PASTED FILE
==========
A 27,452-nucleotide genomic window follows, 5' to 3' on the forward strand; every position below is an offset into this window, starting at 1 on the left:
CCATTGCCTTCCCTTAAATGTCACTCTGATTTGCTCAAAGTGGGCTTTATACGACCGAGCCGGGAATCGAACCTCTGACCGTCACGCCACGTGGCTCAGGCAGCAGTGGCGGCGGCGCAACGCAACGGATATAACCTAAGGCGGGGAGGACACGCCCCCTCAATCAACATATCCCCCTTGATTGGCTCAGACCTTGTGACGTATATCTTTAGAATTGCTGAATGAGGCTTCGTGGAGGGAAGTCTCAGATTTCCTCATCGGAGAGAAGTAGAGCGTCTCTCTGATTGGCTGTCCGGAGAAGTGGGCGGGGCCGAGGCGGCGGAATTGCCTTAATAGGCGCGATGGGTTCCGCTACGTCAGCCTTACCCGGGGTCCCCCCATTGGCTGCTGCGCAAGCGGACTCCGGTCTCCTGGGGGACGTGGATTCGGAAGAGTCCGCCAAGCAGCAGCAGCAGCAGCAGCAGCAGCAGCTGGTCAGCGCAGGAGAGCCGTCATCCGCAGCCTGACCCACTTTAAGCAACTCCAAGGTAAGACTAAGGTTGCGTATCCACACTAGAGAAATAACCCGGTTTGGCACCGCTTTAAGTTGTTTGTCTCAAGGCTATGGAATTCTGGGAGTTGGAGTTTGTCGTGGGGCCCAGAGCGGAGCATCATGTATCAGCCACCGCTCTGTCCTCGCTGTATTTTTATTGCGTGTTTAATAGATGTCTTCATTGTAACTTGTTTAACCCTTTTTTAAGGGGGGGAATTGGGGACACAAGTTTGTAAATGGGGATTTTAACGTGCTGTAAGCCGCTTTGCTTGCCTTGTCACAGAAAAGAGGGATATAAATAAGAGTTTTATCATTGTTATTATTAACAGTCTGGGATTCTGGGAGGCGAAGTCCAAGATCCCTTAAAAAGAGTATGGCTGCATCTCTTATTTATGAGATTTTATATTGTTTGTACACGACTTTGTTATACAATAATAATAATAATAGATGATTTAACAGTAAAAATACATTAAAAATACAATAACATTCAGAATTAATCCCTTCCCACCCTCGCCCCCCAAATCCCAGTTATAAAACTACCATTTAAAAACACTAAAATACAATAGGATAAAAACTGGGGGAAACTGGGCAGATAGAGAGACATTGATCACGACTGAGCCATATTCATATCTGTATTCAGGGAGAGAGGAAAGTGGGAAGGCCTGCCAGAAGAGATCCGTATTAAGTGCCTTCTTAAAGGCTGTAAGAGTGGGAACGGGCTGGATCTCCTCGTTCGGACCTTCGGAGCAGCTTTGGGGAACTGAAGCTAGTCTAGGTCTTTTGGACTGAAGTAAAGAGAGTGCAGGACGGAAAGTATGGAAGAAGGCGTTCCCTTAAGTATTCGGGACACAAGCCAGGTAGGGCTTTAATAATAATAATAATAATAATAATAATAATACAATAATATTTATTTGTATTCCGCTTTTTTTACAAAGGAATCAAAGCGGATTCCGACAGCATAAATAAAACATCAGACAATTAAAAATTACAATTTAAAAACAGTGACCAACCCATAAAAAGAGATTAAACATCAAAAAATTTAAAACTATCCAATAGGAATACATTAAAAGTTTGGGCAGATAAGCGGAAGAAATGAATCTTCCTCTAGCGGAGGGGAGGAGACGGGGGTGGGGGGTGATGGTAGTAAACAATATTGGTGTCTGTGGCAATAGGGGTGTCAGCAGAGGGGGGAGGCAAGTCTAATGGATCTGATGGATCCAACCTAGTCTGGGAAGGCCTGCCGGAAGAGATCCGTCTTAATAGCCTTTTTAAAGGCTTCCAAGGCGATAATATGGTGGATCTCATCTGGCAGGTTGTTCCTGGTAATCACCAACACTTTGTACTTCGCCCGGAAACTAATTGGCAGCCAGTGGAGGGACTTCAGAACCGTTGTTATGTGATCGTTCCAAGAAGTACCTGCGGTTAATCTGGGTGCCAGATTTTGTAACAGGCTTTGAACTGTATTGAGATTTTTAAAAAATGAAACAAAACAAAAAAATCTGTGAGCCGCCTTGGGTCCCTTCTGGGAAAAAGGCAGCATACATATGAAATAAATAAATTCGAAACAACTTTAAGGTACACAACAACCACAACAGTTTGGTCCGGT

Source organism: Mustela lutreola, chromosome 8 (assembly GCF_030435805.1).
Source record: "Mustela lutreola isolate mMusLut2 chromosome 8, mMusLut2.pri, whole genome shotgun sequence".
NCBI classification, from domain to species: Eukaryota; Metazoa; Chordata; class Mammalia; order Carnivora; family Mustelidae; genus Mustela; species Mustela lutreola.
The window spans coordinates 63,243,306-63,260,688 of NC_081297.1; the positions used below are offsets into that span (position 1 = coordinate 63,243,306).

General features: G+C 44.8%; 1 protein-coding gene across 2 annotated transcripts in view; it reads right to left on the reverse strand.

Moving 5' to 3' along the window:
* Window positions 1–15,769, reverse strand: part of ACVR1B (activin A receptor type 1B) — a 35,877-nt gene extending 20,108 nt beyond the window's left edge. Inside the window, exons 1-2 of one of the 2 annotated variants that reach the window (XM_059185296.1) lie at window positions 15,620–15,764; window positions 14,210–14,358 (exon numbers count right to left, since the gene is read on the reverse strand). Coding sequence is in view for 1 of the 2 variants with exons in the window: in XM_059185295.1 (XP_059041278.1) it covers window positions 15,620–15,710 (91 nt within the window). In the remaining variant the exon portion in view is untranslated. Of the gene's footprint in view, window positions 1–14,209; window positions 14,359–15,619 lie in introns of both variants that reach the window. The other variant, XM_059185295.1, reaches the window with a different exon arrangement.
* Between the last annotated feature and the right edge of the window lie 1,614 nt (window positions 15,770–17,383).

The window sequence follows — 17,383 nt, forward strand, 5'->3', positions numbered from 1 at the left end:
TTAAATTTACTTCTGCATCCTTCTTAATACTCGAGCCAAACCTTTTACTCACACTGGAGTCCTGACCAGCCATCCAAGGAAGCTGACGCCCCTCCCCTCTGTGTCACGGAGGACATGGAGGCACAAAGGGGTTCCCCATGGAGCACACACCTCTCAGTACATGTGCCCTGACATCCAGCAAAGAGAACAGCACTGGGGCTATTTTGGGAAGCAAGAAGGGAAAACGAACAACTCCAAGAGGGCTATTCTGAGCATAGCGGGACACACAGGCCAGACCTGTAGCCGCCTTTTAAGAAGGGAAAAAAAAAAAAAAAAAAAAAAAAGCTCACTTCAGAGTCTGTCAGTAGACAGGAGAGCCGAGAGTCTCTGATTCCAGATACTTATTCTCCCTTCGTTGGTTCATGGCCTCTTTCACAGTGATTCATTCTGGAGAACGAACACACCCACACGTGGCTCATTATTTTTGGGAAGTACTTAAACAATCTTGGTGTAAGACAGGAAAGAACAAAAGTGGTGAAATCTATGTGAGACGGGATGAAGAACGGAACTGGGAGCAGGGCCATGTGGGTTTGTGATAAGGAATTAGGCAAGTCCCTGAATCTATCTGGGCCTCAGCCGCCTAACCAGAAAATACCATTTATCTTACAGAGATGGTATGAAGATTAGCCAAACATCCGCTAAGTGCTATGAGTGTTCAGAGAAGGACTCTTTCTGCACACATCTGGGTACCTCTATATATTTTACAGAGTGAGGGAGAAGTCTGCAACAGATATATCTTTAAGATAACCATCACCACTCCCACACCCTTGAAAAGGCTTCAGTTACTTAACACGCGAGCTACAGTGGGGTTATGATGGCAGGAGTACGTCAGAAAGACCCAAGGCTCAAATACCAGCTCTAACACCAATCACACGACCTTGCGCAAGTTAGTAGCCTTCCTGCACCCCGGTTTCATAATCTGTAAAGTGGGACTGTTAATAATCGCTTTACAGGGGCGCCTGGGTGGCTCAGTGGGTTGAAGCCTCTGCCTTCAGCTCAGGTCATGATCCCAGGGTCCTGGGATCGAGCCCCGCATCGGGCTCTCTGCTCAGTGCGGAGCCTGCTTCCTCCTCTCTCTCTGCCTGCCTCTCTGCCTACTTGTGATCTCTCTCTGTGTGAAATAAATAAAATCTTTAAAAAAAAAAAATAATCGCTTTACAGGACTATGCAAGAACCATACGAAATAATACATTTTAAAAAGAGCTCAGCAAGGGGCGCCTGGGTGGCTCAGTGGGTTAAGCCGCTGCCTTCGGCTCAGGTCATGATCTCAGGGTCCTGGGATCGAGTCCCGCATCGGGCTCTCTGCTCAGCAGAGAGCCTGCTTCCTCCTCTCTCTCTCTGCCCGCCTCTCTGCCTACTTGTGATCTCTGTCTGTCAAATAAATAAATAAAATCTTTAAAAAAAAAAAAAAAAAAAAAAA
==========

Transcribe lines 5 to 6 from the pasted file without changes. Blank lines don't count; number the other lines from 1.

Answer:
NCBI classification, from domain to species: Eukaryota; Metazoa; Chordata; class Mammalia; order Carnivora; family Mustelidae; genus Mustela; species Mustela lutreola.
The window spans coordinates 63,243,306-63,260,688 of NC_081297.1; the positions used below are offsets into that span (position 1 = coordinate 63,243,306).